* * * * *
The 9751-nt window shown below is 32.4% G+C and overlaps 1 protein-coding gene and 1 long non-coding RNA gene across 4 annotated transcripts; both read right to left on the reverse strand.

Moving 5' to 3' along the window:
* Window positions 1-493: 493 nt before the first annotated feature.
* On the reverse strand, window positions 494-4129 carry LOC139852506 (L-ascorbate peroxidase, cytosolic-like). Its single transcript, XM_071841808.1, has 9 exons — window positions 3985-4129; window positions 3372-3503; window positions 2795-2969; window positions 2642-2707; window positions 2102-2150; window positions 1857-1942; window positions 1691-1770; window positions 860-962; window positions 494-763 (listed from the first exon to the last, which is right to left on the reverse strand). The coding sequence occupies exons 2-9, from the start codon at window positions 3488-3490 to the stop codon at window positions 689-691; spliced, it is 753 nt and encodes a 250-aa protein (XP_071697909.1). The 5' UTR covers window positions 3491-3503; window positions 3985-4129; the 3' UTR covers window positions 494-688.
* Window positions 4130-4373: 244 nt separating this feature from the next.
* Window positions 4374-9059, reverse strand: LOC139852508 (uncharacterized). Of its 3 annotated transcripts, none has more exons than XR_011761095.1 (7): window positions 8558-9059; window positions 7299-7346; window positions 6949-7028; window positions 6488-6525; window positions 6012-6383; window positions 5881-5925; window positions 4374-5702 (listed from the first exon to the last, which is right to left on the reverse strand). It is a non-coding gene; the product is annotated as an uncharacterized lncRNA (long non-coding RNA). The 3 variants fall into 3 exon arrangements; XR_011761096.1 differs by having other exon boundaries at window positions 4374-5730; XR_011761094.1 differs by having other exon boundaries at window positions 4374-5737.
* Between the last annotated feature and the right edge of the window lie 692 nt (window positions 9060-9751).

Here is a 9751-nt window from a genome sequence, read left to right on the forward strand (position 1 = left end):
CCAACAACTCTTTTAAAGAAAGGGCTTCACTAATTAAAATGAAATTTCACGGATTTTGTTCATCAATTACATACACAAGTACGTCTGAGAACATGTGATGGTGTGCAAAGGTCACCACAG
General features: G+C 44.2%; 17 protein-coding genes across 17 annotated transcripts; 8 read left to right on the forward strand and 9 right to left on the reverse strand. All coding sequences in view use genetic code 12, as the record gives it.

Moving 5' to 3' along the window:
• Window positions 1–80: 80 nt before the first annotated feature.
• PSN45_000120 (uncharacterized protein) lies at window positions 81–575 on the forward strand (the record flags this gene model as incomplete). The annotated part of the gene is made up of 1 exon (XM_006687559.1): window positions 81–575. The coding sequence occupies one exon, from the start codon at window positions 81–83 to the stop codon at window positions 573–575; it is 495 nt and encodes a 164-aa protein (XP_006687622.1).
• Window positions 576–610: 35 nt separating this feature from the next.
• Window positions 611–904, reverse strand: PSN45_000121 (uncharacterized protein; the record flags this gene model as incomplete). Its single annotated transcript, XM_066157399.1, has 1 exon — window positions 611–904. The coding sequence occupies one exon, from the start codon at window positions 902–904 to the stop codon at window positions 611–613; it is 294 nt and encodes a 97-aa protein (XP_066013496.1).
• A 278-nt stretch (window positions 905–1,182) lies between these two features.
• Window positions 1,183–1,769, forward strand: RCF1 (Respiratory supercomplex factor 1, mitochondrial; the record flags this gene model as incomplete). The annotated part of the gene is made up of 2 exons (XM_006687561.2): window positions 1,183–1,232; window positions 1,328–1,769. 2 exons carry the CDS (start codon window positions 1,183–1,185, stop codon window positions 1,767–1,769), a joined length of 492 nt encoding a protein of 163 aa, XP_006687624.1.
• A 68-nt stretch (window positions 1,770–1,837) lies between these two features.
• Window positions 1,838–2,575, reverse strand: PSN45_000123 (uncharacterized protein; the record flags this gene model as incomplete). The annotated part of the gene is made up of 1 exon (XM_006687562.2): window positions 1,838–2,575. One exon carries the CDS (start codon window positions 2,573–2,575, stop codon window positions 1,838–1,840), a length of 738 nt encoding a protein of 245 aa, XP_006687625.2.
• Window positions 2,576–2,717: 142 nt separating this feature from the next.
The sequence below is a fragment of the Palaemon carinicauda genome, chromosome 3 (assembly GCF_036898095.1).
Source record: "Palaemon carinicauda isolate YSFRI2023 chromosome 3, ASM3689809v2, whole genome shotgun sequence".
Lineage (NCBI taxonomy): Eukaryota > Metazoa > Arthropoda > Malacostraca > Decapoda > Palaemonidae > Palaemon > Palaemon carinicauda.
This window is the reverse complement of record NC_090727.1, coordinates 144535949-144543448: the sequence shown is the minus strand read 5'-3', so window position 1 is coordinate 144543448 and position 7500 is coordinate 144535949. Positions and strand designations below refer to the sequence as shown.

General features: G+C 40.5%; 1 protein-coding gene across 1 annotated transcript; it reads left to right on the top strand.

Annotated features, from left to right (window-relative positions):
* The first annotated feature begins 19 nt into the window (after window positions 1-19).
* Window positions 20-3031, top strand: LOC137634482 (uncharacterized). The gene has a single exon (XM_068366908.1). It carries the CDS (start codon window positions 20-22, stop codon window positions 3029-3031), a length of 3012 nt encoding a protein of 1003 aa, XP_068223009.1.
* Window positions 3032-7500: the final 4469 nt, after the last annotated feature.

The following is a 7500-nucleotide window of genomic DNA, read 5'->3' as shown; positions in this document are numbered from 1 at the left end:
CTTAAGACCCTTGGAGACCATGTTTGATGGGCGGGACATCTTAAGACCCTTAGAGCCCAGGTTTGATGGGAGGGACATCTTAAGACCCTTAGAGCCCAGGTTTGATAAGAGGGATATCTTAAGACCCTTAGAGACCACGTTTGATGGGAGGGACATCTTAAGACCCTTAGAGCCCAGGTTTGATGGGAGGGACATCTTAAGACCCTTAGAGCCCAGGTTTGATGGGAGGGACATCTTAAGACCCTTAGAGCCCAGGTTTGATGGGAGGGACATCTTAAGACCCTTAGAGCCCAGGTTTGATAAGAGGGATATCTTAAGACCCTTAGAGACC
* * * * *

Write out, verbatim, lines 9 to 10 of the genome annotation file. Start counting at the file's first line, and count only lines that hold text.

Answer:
CCAACAACTCTTTTAAAGAAAGGGCTTCACTAATTAAAATGAAATTTCACGGATTTTGTTCATCAATTACATACACAAGTACGTCTGAGAACATGTGATGGTGTGCAAAGGTCACCACAG
General features: G+C 44.2%; 17 protein-coding genes across 17 annotated transcripts; 8 read left to right on the forward strand and 9 right to left on the reverse strand. All coding sequences in view use genetic code 12, as the record gives it.